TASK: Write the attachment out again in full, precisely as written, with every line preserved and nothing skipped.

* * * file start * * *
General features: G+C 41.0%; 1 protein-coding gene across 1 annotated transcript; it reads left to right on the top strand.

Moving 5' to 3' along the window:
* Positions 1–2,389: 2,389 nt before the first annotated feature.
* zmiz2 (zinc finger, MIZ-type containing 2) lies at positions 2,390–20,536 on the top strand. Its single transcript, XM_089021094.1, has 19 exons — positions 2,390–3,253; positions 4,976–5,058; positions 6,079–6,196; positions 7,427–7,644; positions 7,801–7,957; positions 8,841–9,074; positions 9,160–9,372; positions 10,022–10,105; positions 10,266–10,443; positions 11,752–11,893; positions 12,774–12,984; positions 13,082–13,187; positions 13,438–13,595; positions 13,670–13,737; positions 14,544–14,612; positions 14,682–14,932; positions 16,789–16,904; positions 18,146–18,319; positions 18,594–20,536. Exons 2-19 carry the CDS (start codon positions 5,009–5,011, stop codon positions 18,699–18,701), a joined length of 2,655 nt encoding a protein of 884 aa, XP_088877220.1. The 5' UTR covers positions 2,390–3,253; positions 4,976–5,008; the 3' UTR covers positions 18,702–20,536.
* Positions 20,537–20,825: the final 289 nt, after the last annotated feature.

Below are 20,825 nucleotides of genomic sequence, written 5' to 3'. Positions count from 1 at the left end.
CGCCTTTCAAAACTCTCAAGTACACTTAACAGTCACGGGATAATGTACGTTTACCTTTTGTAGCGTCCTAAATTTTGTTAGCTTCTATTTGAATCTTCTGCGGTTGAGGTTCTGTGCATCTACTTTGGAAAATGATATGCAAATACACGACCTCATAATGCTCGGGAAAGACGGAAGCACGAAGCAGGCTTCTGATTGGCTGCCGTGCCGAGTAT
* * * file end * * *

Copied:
General features: G+C 41.0%; 1 protein-coding gene across 1 annotated transcript; it reads left to right on the top strand.

Moving 5' to 3' along the window:
* Positions 1–2,389: 2,389 nt before the first annotated feature.
* zmiz2 (zinc finger, MIZ-type containing 2) lies at positions 2,390–20,536 on the top strand. Its single transcript, XM_089021094.1, has 19 exons — positions 2,390–3,253; positions 4,976–5,058; positions 6,079–6,196; positions 7,427–7,644; positions 7,801–7,957; positions 8,841–9,074; positions 9,160–9,372; positions 10,022–10,105; positions 10,266–10,443; positions 11,752–11,893; positions 12,774–12,984; positions 13,082–13,187; positions 13,438–13,595; positions 13,670–13,737; positions 14,544–14,612; positions 14,682–14,932; positions 16,789–16,904; positions 18,146–18,319; positions 18,594–20,536. Exons 2-19 carry the CDS (start codon positions 5,009–5,011, stop codon positions 18,699–18,701), a joined length of 2,655 nt encoding a protein of 884 aa, XP_088877220.1. The 5' UTR covers positions 2,390–3,253; positions 4,976–5,008; the 3' UTR covers positions 18,702–20,536.
* Positions 20,537–20,825: the final 289 nt, after the last annotated feature.

Below are 20,825 nucleotides of genomic sequence, written 5' to 3'. Positions count from 1 at the left end.
CGCCTTTCAAAACTCTCAAGTACACTTAACAGTCACGGGATAATGTACGTTTACCTTTTGTAGCGTCCTAAATTTTGTTAGCTTCTATTTGAATCTTCTGCGGTTGAGGTTCTGTGCATCTACTTTGGAAAATGATATGCAAATACACGACCTCATAATGCTCGGGAAAGACGGAAGCACGAAGCAGGCTTCTGATTGGCTGCCGTGCCGAGTAT